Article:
|Twinned Rainbow ~ Photographed during an afternoon thunderstorm at Stavanger, Norway by András Uhrin. OPOD has slightly enhanced the images. ©András Uhrin, shown with permission|
|Large raindrops are increasingly flattened. Very large drops eventually break up into smaller ones.|
Colour subtraction enhancement shows a clear twinned primary but only one secondary bow
|A media and children's book raindrop|
|Usually during stormy conditions a rainbow will appear and then, perhaps just for a few seconds, split into two. Then it is all over and you wonder whether it was real. Twinned bows are real and by now there are many photographs. Sometimes the twinning is tantalizingly indistinct. At other times, like here, it is clear.
So far though we have never seen a twinned secondary rainbow. The enhancement at right shows obvious separation into two primary bows but only a single secondary. Single, but perhaps just a trifle widened?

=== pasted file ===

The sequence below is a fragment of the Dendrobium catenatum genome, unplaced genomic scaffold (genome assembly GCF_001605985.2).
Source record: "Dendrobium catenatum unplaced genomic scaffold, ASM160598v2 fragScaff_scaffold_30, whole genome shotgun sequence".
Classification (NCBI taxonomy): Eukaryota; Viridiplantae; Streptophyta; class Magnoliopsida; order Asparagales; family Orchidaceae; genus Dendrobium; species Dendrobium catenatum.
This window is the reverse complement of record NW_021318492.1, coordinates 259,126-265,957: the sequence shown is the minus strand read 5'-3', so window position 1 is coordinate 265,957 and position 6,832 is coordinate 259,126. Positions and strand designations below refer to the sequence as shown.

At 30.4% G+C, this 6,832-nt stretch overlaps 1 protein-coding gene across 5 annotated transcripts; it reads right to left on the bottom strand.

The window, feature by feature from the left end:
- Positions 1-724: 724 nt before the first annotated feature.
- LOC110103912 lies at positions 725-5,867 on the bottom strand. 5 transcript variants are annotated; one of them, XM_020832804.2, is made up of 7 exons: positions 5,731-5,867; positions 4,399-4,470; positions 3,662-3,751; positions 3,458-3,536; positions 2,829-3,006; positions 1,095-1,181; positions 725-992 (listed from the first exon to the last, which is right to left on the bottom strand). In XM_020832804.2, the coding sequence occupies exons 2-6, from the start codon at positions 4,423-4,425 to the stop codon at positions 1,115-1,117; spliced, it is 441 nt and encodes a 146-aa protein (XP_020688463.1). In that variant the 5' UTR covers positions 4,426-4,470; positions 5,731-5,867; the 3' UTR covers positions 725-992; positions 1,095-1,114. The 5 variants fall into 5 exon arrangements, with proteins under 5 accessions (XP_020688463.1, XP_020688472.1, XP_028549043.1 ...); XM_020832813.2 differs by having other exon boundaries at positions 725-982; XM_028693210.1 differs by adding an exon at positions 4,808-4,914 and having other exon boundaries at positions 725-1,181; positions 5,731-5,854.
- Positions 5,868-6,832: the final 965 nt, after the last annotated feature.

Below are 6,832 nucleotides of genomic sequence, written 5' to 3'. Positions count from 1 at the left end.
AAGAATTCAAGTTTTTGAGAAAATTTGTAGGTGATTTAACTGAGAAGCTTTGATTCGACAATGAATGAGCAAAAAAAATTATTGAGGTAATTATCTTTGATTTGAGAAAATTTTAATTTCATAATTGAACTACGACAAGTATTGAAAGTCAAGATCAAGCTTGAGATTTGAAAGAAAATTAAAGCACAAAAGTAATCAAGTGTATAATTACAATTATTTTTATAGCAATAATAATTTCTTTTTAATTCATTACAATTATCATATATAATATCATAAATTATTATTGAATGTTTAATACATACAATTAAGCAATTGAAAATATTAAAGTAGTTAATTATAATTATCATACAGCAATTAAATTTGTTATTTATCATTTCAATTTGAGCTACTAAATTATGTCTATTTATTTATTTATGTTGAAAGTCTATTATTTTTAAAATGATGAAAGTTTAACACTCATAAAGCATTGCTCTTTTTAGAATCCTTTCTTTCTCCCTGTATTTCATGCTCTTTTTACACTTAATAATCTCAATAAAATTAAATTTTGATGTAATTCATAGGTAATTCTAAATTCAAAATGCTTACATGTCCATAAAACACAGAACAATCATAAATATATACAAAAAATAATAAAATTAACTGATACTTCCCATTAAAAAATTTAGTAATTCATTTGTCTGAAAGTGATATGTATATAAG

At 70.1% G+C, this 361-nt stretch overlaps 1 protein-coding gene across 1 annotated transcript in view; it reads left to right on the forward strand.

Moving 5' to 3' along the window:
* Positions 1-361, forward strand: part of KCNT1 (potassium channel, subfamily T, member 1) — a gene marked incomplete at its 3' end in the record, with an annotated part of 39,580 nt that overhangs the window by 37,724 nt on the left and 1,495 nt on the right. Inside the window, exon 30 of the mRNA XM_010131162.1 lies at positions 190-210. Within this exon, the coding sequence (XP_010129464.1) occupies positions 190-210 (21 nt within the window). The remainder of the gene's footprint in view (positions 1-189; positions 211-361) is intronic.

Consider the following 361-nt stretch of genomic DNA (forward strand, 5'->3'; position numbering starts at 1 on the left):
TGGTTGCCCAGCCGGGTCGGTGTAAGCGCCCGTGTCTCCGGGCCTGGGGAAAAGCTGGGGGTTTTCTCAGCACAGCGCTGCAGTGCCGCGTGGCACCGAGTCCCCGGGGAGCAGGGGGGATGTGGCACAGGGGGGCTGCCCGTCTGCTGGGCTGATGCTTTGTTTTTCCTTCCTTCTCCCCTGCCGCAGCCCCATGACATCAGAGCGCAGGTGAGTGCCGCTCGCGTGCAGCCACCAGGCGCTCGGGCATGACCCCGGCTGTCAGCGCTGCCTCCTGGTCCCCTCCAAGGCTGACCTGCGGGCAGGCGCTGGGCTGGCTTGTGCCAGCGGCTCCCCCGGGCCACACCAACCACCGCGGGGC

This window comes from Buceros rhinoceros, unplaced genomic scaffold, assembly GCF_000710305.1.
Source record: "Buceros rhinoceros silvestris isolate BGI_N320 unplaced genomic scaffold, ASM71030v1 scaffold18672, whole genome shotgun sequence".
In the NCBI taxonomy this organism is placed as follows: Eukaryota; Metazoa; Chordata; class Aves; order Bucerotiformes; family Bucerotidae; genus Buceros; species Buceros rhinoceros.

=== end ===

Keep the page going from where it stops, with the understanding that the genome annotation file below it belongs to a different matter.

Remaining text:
A popular explanation of twinning was that a mixture of ice spheres and water droplets made the the bows. An ice bow would be slightly larger than a water generated bow. But the ice spheres would have to be improbably transparent and near perfect spheres, and why is the secondary not split?
A mixture of raindrops of two different sizes is much more likely to be responsible, either in the same rain sheet or in two separate ones. Small raindrops are spherical. Larger raindrops are increasingly flattened by air resistance as they fall. The surface tension forces pulling a raindrop into a sphere are proportionality weaker compared to air resistance distortion in large drops.
A primary rainbow from slightly flattened drops is itself flattened at its top – but – ray tracing calculations show that the secondary is not. Two populations of drops of different flattening will thus create a double primary but a single secondary.
We need two populations of drops and each almost monosized. That too is improbable. Yet, even ordinary rainbows need such perfect drops and sunlight conditions that they are a wonder.